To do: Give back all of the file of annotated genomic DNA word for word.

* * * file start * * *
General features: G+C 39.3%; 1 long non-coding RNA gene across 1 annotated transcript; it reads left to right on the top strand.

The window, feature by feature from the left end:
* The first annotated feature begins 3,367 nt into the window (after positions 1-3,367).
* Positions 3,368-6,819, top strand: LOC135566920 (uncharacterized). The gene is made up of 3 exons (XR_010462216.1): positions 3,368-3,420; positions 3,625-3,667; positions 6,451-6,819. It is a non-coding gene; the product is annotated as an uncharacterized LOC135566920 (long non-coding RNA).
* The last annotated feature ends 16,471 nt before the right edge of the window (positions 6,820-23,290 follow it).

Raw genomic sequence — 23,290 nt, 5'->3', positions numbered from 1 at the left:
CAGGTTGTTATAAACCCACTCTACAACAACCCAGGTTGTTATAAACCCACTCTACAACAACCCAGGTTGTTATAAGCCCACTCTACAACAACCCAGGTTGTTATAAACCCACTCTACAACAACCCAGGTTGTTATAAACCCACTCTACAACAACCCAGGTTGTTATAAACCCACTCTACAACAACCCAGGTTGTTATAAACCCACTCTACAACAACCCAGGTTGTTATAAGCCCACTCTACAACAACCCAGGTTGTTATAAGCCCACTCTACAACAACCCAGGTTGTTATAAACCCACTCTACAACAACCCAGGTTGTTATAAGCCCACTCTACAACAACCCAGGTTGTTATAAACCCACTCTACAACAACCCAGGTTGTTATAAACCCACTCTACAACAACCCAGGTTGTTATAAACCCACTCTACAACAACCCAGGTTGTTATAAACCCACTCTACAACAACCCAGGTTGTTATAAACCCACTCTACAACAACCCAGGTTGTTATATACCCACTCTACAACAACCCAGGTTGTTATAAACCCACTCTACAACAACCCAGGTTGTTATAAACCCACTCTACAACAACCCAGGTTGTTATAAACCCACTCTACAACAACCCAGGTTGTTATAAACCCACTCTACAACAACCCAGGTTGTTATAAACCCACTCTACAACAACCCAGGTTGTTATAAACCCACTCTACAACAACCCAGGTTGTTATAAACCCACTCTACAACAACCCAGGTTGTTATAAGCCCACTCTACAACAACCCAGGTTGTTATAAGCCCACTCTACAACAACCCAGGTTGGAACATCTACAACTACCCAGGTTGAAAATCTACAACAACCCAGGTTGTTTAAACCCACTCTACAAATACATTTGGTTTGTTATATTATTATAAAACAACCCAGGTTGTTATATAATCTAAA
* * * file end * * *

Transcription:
General features: G+C 39.3%; 1 long non-coding RNA gene across 1 annotated transcript; it reads left to right on the top strand.

The window, feature by feature from the left end:
* The first annotated feature begins 3,367 nt into the window (after positions 1-3,367).
* Positions 3,368-6,819, top strand: LOC135566920 (uncharacterized). The gene is made up of 3 exons (XR_010462216.1): positions 3,368-3,420; positions 3,625-3,667; positions 6,451-6,819. It is a non-coding gene; the product is annotated as an uncharacterized LOC135566920 (long non-coding RNA).
* The last annotated feature ends 16,471 nt before the right edge of the window (positions 6,820-23,290 follow it).

Raw genomic sequence — 23,290 nt, 5'->3', positions numbered from 1 at the left:
CAGGTTGTTATAAACCCACTCTACAACAACCCAGGTTGTTATAAACCCACTCTACAACAACCCAGGTTGTTATAAGCCCACTCTACAACAACCCAGGTTGTTATAAACCCACTCTACAACAACCCAGGTTGTTATAAACCCACTCTACAACAACCCAGGTTGTTATAAACCCACTCTACAACAACCCAGGTTGTTATAAACCCACTCTACAACAACCCAGGTTGTTATAAGCCCACTCTACAACAACCCAGGTTGTTATAAGCCCACTCTACAACAACCCAGGTTGTTATAAACCCACTCTACAACAACCCAGGTTGTTATAAGCCCACTCTACAACAACCCAGGTTGTTATAAACCCACTCTACAACAACCCAGGTTGTTATAAACCCACTCTACAACAACCCAGGTTGTTATAAACCCACTCTACAACAACCCAGGTTGTTATAAACCCACTCTACAACAACCCAGGTTGTTATAAACCCACTCTACAACAACCCAGGTTGTTATATACCCACTCTACAACAACCCAGGTTGTTATAAACCCACTCTACAACAACCCAGGTTGTTATAAACCCACTCTACAACAACCCAGGTTGTTATAAACCCACTCTACAACAACCCAGGTTGTTATAAACCCACTCTACAACAACCCAGGTTGTTATAAACCCACTCTACAACAACCCAGGTTGTTATAAACCCACTCTACAACAACCCAGGTTGTTATAAACCCACTCTACAACAACCCAGGTTGTTATAAGCCCACTCTACAACAACCCAGGTTGTTATAAGCCCACTCTACAACAACCCAGGTTGGAACATCTACAACTACCCAGGTTGAAAATCTACAACAACCCAGGTTGTTTAAACCCACTCTACAAATACATTTGGTTTGTTATATTATTATAAAACAACCCAGGTTGTTATATAATCTAAA